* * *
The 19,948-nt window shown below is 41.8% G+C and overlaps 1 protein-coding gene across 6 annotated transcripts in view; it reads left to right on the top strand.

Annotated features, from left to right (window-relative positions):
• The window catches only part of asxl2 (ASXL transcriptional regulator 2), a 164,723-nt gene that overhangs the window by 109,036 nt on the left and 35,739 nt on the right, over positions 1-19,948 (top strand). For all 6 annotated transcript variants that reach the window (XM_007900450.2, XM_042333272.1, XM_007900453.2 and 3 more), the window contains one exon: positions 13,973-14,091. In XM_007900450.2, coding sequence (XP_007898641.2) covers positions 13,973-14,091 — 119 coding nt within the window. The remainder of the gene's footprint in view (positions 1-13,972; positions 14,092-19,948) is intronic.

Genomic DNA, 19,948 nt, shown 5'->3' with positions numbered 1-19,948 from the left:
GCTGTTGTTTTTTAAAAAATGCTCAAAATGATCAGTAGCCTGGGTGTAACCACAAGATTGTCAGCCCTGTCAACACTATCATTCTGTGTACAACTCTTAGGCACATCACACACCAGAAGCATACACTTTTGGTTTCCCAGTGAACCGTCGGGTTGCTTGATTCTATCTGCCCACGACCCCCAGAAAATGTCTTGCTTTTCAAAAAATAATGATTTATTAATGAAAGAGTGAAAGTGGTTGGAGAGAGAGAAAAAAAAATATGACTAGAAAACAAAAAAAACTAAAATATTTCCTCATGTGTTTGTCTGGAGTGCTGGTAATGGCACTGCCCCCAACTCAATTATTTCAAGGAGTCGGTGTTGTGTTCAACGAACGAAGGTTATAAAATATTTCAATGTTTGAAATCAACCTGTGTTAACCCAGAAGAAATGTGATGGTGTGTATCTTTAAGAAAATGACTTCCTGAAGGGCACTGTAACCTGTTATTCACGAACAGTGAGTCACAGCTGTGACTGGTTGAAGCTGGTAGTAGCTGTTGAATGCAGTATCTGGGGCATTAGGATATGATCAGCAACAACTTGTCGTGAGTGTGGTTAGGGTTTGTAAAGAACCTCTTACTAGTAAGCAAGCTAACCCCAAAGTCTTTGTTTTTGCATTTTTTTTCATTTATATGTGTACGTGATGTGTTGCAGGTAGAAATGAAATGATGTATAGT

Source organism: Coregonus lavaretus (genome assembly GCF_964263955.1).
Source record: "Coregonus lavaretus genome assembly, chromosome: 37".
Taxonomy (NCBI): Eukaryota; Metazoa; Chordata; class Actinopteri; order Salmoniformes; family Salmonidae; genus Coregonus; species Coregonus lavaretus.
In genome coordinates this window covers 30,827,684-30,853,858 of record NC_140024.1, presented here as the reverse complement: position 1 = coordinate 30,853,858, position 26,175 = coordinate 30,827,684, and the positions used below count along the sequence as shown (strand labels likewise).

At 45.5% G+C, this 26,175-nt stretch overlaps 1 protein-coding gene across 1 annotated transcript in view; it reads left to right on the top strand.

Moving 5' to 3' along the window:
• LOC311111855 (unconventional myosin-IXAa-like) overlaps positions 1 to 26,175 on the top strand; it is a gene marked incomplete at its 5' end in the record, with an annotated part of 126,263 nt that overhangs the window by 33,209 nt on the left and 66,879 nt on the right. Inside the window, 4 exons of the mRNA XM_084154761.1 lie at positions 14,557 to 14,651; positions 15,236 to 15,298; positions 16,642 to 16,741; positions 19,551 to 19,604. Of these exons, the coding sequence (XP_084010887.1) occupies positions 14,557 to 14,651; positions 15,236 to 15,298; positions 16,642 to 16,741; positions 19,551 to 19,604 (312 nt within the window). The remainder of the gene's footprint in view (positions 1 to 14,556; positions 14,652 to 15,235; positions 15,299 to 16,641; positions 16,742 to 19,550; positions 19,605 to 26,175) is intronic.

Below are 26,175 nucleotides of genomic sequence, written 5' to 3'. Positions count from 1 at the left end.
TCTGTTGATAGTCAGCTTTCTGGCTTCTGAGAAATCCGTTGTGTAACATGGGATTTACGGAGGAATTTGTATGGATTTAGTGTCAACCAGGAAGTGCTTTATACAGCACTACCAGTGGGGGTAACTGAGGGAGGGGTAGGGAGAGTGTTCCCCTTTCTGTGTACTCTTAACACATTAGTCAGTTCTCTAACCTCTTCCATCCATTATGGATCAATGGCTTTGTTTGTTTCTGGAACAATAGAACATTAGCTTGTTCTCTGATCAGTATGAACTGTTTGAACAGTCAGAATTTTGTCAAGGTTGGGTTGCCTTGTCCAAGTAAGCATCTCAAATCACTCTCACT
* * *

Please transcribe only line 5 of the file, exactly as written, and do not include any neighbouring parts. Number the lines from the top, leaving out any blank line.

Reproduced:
GCTGTTGTTTTTTAAAAAATGCTCAAAATGATCAGTAGCCTGGGTGTAACCACAAGATTGTCAGCCCTGTCAACACTATCATTCTGTGTACAACTCTTAGGCACATCACACACCAGAAGCATACACTTTTGGTTTCCCAGTGAACCGTCGGGTTGCTTGATTCTATCTGCCCACGACCCCCAGAAAATGTCTTGCTTTTCAAAAAATAATGATTTATTAATGAAAGAGTGAAAGTGGTTGGAGAGAGAGAAAAAAAAATATGACTAGAAAACAAAAAAAACTAAAATATTTCCTCATGTGTTTGTCTGGAGTGCTGGTAATGGCACTGCCCCCAACTCAATTATTTCAAGGAGTCGGTGTTGTGTTCAACGAACGAAGGTTATAAAATATTTCAATGTTTGAAATCAACCTGTGTTAACCCAGAAGAAATGTGATGGTGTGTATCTTTAAGAAAATGACTTCCTGAAGGGCACTGTAACCTGTTATTCACGAACAGTGAGTCACAGCTGTGACTGGTTGAAGCTGGTAGTAGCTGTTGAATGCAGTATCTGGGGCATTAGGATATGATCAGCAACAACTTGTCGTGAGTGTGGTTAGGGTTTGTAAAGAACCTCTTACTAGTAAGCAAGCTAACCCCAAAGTCTTTGTTTTTGCATTTTTTTTCATTTATATGTGTACGTGATGTGTTGCAGGTAGAAATGAAATGATGTATAGT